There are changes being talked about in the ole’ real estate industry that has got some worried. California may adopt a statewide MLS system.
The way it works today is that we have a lot of local MLS Associations throughout the state. Each MLS can make their own rules and regulations and have their own database of listings for their members to use. A Broker can sign up for multiple MLSs but they have to pay separate fees and adhere to the rules for that particular MLS that they are buying or selling a piece of property in. Once a Broker is signed up for a MLS, agents under their license can also sign up to that MLS.
Today, if a Bakersfield Realtor that wasn’t a member of the San Luis Obispo MLS Association wanted to sell a SLO property, their California Real Estate License would allow them to do that. But, they wouldn’t have access to the SLO MLS system or have a lockbox key to show the property. Also, the Listing Broker wouldn’t have to pay them ANY commission if they represented the Buyer as the agreement to offer commissions to the Buyer Agent is only between members of the local MLS Association. (The Listing Broker would need to agree to sharing any of the total commission paid by the Seller.)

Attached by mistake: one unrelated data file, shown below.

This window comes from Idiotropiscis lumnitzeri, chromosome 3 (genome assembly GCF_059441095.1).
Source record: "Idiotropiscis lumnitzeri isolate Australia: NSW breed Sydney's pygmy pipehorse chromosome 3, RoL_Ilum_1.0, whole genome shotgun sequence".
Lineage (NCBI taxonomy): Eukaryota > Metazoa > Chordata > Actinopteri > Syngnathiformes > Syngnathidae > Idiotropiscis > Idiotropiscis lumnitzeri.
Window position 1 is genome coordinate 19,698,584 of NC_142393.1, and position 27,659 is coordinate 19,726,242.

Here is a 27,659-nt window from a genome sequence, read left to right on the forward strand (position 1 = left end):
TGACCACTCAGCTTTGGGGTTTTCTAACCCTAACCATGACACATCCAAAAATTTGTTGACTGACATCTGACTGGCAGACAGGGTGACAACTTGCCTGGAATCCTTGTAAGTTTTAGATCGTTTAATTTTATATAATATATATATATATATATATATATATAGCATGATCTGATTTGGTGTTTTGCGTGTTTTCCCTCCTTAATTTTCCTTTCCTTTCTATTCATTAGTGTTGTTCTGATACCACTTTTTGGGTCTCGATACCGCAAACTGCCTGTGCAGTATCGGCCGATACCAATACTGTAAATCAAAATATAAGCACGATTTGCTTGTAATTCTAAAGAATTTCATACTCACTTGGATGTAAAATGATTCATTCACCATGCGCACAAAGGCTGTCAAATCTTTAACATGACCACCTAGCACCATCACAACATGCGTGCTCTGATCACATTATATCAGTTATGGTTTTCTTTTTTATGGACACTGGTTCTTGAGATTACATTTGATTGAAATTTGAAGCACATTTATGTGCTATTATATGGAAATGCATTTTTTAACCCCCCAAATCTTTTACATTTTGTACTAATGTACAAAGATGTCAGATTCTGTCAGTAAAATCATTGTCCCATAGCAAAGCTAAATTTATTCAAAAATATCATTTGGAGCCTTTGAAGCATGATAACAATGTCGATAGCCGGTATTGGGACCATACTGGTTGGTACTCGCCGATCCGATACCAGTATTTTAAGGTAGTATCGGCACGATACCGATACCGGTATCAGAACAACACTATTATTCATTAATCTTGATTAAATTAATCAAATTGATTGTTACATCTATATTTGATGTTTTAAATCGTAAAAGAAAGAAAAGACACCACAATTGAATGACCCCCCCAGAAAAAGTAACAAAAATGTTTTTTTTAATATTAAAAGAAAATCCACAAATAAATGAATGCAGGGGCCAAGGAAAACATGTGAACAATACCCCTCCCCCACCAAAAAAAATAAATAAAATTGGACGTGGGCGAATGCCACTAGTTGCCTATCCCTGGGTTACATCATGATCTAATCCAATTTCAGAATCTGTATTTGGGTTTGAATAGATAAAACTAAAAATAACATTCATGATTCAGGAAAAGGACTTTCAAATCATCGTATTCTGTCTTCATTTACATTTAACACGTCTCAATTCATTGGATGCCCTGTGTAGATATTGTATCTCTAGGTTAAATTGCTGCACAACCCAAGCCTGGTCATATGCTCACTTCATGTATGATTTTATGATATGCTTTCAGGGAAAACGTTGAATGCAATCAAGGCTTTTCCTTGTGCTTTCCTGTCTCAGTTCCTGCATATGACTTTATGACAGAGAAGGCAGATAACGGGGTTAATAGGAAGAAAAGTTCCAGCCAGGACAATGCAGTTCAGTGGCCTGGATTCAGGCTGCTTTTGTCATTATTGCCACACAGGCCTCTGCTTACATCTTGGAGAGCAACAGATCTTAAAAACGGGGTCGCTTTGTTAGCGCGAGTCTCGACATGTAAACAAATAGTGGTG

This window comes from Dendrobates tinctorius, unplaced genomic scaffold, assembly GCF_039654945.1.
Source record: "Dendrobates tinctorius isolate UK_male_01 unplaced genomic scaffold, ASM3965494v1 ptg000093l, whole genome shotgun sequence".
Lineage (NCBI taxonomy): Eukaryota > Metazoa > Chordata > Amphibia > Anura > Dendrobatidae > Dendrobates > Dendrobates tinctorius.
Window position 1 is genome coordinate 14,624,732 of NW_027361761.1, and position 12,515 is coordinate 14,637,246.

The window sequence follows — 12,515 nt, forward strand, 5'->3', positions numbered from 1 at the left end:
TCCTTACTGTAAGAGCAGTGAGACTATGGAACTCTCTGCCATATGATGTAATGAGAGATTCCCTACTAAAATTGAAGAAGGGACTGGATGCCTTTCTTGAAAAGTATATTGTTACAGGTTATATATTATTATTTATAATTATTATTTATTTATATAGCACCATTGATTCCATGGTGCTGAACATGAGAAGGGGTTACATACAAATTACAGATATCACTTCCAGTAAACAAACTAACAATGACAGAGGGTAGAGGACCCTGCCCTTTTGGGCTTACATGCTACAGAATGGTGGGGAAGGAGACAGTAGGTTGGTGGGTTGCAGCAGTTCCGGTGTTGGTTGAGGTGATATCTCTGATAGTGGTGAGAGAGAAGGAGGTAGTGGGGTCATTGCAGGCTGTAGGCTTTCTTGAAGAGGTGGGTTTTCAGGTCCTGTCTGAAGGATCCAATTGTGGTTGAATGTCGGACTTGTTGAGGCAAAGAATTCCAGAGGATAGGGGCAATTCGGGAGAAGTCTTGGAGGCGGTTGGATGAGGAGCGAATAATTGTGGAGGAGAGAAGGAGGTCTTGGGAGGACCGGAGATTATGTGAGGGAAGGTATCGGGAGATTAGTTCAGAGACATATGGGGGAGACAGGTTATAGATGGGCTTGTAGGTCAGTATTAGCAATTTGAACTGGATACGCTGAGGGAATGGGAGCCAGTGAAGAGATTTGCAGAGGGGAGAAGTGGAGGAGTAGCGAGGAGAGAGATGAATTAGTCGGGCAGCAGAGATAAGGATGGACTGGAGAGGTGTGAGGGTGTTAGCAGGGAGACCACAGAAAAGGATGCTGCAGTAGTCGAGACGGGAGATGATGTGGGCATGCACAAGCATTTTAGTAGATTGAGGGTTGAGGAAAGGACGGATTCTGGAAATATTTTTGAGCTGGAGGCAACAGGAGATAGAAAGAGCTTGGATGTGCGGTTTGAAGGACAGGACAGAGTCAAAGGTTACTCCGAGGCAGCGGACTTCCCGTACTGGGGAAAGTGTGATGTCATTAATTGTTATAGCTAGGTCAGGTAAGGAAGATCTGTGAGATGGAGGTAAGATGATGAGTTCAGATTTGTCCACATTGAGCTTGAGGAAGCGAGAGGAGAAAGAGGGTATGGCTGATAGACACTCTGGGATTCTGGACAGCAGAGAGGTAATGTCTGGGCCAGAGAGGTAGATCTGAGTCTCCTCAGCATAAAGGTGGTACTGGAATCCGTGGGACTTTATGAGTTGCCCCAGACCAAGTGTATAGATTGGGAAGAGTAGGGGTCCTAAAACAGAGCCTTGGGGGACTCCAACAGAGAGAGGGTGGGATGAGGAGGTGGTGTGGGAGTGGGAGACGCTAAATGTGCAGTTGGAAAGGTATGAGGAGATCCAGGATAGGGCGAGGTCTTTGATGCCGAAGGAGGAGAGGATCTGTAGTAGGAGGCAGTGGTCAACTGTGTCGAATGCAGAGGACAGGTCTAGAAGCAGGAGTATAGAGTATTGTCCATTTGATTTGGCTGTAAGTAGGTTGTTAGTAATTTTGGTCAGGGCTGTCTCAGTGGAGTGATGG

On the Central Coast, we have 6 separate MLS Associations with their own rules and regulations. What the Associations have done is agreed to cooperate with each other so we have a common MLS System that we all access. Plus, offers for commission compensation to Buyer Agents is extended to all members of the 6 MLS Associations.
What a statewide MLS system would do is to put all listings in the state in a single MLS system that all agents could access. There would be a single set of rules as well. And, compensation would be extended for all agents.
There is still a lot that needs to happen for a statewide MLS system to take place but it is something that is getting a lot of people in the industry talking right now.